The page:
I generally end up having at least one music-oriented conversation per day at my office.
It happens each afternoon, when one particular co-worker makes his rounds. He religiously wears earbuds, despite a company policy that discourages them. His habit kept us from speaking much at all for the first few months we interacted. Eventually, I decided it’d be worth it to interrupt and ask what sort of sounds he had flowing through the things.
“Nothing,” he replied.
To my surprise, 80 percent of the time he’s listening to air (i.e., no music). I can’t say I’ve never done this myself. I’ve found that earbuds can serve as a sneaky avenue for eavesdropping in a crowded bus, or as a tool for deterring overdrawn conversations with acquaintances at the grocery store. More commonly, I become so enthralled in a task that I only later realize the playlist is over and I haven’t yet bothered to choose the next selection.
Generally, though, I prefer to use earbuds for what they are intended. So does my coworker, to whom I now pose a slightly different question each afternoon: “Are you listening to anything today?”
Now that we’re talking about music (or the lack thereof), we’ve naturally moved to the icebreaker topic of genre. Lots of folks will say they listen to “everything except rap and country.” Some of those on the other end of the spectrum of specificity will name their favorite two or three bands, claiming their favorite genre to be “stuff like that.”
Whether I’m playing or listening, my criterion is simple: If it sounds good to me, I like it. My favorite type of music is “good” music.
I’d imagine David Bromberg might share similar views. His most recent album “Only Slightly Mad” sits in the “traditional folk” category on iTunes and Amazon, and Wikipedia calls it “folk/folk-rock/blues” despite the wide range of other stuff you’ll find on the full-length recording.
Bromberg himself says the album has “everything in the world on it.” It really does. The first track, “Nobody’s Fault But Mine,” has blues written all over it and demonstrates the solo guitar stylings that first brought Bromberg to fame. By track three, the pace mellows but the passion swells with full back-up vocals and a soulful saxophone solo in “Drivin’ Wheel”.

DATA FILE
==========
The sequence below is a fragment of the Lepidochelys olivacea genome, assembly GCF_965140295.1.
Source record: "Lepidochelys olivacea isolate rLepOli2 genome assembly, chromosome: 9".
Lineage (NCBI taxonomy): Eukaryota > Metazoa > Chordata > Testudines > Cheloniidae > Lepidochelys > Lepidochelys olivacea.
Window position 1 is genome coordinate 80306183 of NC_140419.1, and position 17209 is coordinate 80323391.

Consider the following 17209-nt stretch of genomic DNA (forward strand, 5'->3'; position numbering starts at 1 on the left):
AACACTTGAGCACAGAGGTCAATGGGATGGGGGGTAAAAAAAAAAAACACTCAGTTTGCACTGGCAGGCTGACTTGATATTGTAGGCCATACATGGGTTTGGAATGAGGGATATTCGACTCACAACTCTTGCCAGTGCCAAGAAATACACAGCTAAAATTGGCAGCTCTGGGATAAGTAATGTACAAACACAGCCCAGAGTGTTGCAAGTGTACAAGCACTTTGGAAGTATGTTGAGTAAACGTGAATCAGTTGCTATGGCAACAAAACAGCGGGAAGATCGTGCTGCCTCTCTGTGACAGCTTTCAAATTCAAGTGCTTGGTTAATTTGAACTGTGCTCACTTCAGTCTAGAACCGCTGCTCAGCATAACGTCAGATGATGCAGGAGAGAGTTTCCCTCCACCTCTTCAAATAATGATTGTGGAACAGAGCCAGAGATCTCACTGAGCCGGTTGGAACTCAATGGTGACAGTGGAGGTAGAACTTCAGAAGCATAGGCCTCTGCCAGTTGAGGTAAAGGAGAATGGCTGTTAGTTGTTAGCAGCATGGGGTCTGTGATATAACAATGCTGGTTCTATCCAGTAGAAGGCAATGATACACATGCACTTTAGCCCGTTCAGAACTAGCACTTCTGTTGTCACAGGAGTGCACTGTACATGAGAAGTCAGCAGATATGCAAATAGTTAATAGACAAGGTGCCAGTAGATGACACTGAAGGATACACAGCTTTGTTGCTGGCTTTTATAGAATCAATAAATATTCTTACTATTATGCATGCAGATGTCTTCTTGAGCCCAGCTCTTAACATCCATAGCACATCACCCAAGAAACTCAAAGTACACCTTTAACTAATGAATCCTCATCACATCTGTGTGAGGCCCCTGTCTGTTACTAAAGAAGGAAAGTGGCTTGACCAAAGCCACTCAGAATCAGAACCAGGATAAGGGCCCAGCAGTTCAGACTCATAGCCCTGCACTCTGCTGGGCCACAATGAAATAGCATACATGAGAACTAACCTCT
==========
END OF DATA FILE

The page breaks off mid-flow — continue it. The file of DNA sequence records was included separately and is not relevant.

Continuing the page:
Track five, “Strongest Man,” comes out of nowhere with a Celtic-esque a capella number like nothing else we’ve yet heard; by the end of the track, a full band blasts out a tune that sounds straight out of a contra dance hall.
In addition to stylistic diversity, “Only Slightly Mad” follows Bromberg’s lyrical journey of highs, lows and everything in between. He utilizes the blues to address his own shortcomings and common struggles, often with humorous undertones.
In “Keep On Drinkin’”, he sings of losing his health, relationships and salvation for love of the bottle – “When you die, you won’t care which place you’re sent to; hell and heaven both are dry.”
Regardless, the tune is so lively that it’s hard not to like.
“Last Date” is musically less forgiving than “Drinkin’” as it tells a story of self-induced heartbreak paired with soulful fiddle and tear-jerking steel guitar melodies. Aptly following, “Nobody Knows the Way I Feel This Mornin’” may have been written on the day after that last date – “I’d best not hear ya whisper her name; I could kill ya faster than an express train.”
Again, it’s hard not to like this tune regardless of its sorrowful nature; its character-filled brass and clarinet interludes interact with Bromberg’s vocals as if they’re all in conversation.
Perhaps out of concern for his listeners, “I’ll Rise Again” appears near the end, providing musical and lyrical redemption for the hardships endured previously in the album. Backed by a gospel-style choir, Bromberg sings, “I may be down, but I’ll rise again … This is a beautiful world, and it is a privilege to live in it. Live in it.”
In all, “Only Slightly Mad” takes me to many different places – to the bar, to church, to folk festival, back to my childhood, forward toward death – like life, it is diverse and surprising, haunting at one minute and blissful the next.
I’ve got to admit, the likelihood of me picking this album out of thousands in the “traditional folk” category is slim, but I’m truly glad to have found it. I’m thankful that musicians like Bromberg don’t limit themselves to labels; they thrive as a result of letting their personal style grow in whatever direction it will. We as listeners should likewise avoid filtering musicians by stuffing them into categories, lest we miss out on something life changing.
The David Bromberg Band will kick off the 28th annual Juneau Jazz and Classics festival at 7 p.m. Friday in the Elizabeth Peratrovich Hall. Tickets are available at the Juneau Arts and Culture Center and online at www.jazzandclassics.org.
• Libby Stringer may be reached at firstname.lastname@example.org.